To take the house of Israel in this passage as the Church would require holding that God is confronting the Church about its having defiled His holy name by committing the specific sins that He denounces here. Such a handling of the passage is plainly untenable because the Church has never committed these sins.

Furthermore, God directly confronts the kings of the house of Israel who had defiled His holy name. Again, to take this revelation as being figurative language for the Church does not make any sense because the Church never has had any kings, etc.

A proper handling of Ezekiel 43:7-9 shows that it is impossible to legitimately take Ezekiel 40-48 as figurative language for the Church. We must take the passage to be about those people whom God explicitly states it is about—national Israel who was in exile at that specific time for her wickedness in the ways that God specifies in this passage.

Explicit divine emphases on details and their purposes

In Ezekiel 40-48, God specifies that the details of the visions about the Temple had to be given to the house of Israel for very specific purposes:

Ezekiel 43:10 Thou son of man, shew the house to the house of Israel, that they may be ashamed of their iniquities: and let them measure the pattern. 11 And if they be ashamed of all that they have done, shew them the form of the house, and the fashion thereof, and the goings out thereof, and the comings in thereof, and all the forms thereof, and all the ordinances thereof, and all the forms thereof, and all the laws thereof: and write it in their sight, that they may keep the whole form thereof, and all the ordinances thereof, and do them. 12 This is the law of the house; Upon the top of the mountain the whole limit thereof round about shall be most holy. Behold, this is the law of the house.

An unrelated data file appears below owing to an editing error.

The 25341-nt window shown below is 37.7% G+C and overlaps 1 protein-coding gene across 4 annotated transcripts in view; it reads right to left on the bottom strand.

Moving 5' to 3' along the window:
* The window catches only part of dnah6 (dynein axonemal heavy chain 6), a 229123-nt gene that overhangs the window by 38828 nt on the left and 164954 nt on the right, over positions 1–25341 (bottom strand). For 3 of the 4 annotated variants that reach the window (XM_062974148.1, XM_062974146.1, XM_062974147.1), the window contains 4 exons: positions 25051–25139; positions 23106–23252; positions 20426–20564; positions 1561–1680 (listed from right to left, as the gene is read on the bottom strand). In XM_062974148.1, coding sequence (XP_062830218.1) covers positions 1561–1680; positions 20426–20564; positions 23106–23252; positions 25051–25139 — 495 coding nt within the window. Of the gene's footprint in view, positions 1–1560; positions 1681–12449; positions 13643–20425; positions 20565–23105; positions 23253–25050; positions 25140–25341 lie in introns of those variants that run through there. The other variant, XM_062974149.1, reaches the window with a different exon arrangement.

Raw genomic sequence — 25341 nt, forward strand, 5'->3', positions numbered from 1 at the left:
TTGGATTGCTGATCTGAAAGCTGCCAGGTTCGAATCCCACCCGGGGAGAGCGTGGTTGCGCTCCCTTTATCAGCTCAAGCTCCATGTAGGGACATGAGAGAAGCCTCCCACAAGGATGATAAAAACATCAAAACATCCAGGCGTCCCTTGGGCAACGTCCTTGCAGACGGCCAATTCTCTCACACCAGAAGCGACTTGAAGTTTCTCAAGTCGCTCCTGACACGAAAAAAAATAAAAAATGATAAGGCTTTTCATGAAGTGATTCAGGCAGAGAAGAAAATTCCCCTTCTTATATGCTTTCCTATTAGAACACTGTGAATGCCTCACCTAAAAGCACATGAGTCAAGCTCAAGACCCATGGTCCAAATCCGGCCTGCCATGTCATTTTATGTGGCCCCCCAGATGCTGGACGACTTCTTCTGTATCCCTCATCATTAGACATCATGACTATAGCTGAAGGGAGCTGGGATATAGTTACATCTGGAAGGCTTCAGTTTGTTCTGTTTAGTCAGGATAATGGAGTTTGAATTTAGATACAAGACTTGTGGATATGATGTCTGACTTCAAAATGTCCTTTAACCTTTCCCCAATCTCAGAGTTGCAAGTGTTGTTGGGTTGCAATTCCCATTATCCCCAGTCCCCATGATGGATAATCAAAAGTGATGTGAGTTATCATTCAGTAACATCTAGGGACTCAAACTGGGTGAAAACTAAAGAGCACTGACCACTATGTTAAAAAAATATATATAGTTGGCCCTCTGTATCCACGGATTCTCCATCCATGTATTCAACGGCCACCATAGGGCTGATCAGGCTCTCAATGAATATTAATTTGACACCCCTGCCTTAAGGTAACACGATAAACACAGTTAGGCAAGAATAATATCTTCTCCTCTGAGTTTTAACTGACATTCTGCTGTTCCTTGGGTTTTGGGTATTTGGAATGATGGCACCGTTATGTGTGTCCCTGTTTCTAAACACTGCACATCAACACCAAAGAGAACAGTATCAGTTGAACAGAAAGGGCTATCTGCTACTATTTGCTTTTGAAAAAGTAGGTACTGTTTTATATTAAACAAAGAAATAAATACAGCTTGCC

This passage profoundly emphasizes that all the details in this vision matter and were vital for the purpose of causing the Israelites to be ashamed of all their iniquities! Ezekiel had to show them all the following: “the form of the house, and the fashion thereof, and the goings out thereof, and the comings in thereof, and all the forms thereof, and all the ordinances thereof, and all the forms thereof, and all the laws thereof.” God explicitly asserts that every detail of the vision was significant and had to be shown to them!

Moreover, God commanded not just that the house of Israel be shown these things, but also that they had to measure the pattern of them, keep the entirety of what was shown, and do all the ordinances of it!

This passage thus has a profound explicit divine emphasis on all the details of the vision being vital in accomplishing two vital purposes for the house of Israel: (1) they would be ashamed of all their iniquities; and (2) they would fully obey everything that is commanded to them in the entire vision.

A Bible reader must allow what God explicitly says to determine what he is going to do with a passage. This passage shows that any attempt to take Ezekiel 40-48 figuratively as revelation about the Church must account for all the details of the passage in that handling. Moreover, the purposes of such figurative handling of all the details must be for the purposes of bringing the Church to repent of all the iniquities specified in the passage and to obey all the specific things commanded in the passage.

It is impossible to apply consistently a legitimate figurative handling of all the details of the passage and its stated purposes. To pick and choose what is literal and what is figurative would be to go against explicit, repeated divine statements in the passage that all the details matter.